Is It Up to The People?

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Tompkins Weekly  6-16-14

By Gay Nicholson

“The important thing is that when you come to understand something, you act on it, no matter how small that act is. Eventually it will take you where you need to go.”   – Sister Helen Prejean

Yvonne Taylor of Schuyler County has stepped up as a citizen leader with Gas Free Seneca to help her community resist the industrialization of their watershed. Frank Kelly got involved in Cortland County and helped organize sessions for the 2013 regional Climate Smart & Climate Ready conference. Anti-fracking activist Gerri Wiley worked with Sustainable Tompkins to present a Clean Energy Fair to residents of Tioga County. And in Tompkins County, Jonathon Comstock is in his second year of leading a large group of fellow residents in creating a solar-buying club to put hundreds of new solar electric systems on roofs throughout the county.

Across the Finger Lakes region, hundreds of people are realizing that it isn’t enough to just be concerned about climate change and the threats posed by the fossil fuel industry. As they watch the paralysis in Albany and Washington DC, they understand that they dare not remain passive, and must move into focused and dedicated action. But they also understand that they need thousands more to join them if we are going to achieve escape velocity from the current system and enter a new orbit based on ecological balance and economic justice.

At the final session of “The Climate, the Market, and the Commons” salon series, we will be exploring the essential roles each of us must play as voter, consumer, taxpayer, and community member if we hope to prevent catastrophic climate change. Hosted by Sustainable Tompkins, the last climate salon will be on June 19 at 7 pm at the Sustainability Center, 111 N. Albany. The first salons addressed the questions of “Why are we stuck in climate denial?,” “Can business and technology save us?,” and “Will government intervene?” and attracted large audiences for lively discussions. At the last salon, we will take up the question “Is it Up to the People?”

We know most people feel that their lives are already overfull with work, social commitments, and family obligations – so it is easy to see why so many residents feel justified in staying out of the political battles on climate and dirty energy, or why they may believe that they have no choices as consumers. But those who have been making room in their lives for climate and energy activism believe strongly that none of us has the luxury of not engaging on climate during these critical years. We need everyone coming out to vote in all elections so that each level of government is held accountable to the public good, not solely private interests. We need everyone shifting their consumption patterns, investing in clean energy, and supporting each other through the transitions ahead. We need everyone to recognize himself or herself as a Citizen of the World and to accept the duties and responsibilities that come with that identity.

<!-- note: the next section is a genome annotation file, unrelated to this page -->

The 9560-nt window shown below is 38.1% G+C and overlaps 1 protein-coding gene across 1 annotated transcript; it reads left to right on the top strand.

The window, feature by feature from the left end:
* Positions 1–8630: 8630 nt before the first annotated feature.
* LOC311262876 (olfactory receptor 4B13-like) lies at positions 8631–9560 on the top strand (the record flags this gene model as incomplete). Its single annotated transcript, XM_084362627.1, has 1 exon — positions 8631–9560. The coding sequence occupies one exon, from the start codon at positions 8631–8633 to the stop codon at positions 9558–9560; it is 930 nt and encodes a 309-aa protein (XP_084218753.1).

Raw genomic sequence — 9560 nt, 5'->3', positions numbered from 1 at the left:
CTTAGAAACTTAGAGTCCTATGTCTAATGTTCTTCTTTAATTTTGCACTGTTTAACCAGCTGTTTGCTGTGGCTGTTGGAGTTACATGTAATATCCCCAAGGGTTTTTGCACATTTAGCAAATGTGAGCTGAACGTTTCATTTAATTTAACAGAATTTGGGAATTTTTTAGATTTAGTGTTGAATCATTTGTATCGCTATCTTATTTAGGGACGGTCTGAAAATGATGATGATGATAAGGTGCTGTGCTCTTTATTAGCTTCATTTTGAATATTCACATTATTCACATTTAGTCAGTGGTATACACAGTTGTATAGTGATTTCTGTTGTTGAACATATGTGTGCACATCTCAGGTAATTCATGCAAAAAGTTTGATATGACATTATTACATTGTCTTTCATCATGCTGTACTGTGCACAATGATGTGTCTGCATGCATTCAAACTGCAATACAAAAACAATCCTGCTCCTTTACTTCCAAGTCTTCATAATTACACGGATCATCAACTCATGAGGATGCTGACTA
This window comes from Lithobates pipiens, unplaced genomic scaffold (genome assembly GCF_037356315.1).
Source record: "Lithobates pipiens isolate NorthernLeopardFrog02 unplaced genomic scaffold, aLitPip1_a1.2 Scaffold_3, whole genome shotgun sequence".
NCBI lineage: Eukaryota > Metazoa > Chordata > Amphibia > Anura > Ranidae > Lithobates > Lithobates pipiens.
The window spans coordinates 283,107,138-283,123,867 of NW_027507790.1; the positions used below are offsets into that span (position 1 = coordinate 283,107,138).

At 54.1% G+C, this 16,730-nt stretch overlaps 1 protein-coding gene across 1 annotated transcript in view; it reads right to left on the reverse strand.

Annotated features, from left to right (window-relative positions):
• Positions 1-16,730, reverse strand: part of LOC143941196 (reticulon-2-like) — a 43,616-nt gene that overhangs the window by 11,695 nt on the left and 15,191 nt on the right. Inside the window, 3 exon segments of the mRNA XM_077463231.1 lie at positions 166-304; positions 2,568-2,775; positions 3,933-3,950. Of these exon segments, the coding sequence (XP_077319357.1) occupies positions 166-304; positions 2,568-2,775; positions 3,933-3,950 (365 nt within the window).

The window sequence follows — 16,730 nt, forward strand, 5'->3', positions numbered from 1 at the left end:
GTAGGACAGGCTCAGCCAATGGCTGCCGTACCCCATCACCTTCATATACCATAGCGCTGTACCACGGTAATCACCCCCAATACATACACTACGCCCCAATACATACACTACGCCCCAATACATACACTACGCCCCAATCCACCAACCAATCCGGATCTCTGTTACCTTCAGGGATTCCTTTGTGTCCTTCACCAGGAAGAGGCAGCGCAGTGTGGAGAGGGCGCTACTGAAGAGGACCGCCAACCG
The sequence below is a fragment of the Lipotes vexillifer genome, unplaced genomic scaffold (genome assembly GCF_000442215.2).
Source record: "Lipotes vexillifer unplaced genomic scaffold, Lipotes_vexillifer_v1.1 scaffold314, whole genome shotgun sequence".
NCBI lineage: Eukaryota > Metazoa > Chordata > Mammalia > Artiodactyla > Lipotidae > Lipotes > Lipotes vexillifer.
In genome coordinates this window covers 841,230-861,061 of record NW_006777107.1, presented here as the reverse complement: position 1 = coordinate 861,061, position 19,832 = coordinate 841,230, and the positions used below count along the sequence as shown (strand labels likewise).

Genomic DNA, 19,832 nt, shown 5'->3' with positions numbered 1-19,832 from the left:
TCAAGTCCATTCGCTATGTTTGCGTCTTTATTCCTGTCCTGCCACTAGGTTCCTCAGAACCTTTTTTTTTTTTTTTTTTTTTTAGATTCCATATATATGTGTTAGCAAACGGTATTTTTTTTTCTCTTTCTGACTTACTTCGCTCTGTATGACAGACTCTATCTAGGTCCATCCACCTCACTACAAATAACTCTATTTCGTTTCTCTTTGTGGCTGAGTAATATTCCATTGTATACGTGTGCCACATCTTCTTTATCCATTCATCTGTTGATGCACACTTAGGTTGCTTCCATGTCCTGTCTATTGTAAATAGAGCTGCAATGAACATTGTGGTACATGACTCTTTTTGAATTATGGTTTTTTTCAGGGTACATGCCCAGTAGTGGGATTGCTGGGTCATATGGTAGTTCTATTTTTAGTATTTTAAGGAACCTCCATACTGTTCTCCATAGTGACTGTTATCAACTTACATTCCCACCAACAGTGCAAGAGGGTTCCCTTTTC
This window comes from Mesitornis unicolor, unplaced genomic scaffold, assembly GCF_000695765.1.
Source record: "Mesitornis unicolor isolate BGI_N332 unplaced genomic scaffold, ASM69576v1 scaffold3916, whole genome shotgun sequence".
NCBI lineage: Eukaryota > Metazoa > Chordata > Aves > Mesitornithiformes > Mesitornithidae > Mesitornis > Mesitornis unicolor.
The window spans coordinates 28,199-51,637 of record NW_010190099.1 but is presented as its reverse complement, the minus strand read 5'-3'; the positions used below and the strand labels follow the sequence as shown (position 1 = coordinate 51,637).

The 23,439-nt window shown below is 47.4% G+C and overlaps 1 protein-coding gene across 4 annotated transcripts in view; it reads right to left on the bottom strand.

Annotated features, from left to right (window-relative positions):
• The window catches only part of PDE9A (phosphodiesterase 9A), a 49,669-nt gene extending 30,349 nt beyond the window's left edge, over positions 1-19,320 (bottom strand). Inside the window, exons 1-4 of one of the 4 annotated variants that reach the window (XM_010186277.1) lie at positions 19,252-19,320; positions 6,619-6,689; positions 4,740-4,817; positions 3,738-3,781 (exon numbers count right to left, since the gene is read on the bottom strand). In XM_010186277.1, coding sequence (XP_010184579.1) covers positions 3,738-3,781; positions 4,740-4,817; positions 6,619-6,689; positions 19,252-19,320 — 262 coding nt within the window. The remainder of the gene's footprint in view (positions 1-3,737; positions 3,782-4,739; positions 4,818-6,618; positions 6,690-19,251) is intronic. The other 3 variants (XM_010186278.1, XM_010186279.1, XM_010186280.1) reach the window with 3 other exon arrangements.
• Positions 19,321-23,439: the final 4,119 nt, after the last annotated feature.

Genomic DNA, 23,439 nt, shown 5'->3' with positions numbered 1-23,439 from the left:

On June 19, we will be exploring ideas for mobilization of a much larger and more engaged climate movement, identifying barriers people face when deciding to participate in climate and energy work, and sharing examples of local initiatives that people can join or find leadership roles within. Miranda Phillips, Sustainable Tompkins board member and Chair of the Ithaca Chapter of Citizens Climate Coalition, and Reed Steberger of Tompkins County Climate Protection Initiative will join me as speakers to share our own experiences in organizing for climate protection.

We hope you will attend, participate, and get inspired to join Yvonne, Frank, Gerri, Jonathan and dozens of your neighbors in this work that is about the climate, our democracy, justice, and so very much more. As Pearl Buck said “We need to restore the full meaning of that old word duty. It is the other side of rights.” No one can protect the Commons but the People themselves.

(Previous salons are available for viewing from links on the Sustainable Tompkins website along with details about the other salon topics and guest speakers.)

Gay Nicholson is the President of Sustainable Tompkins.


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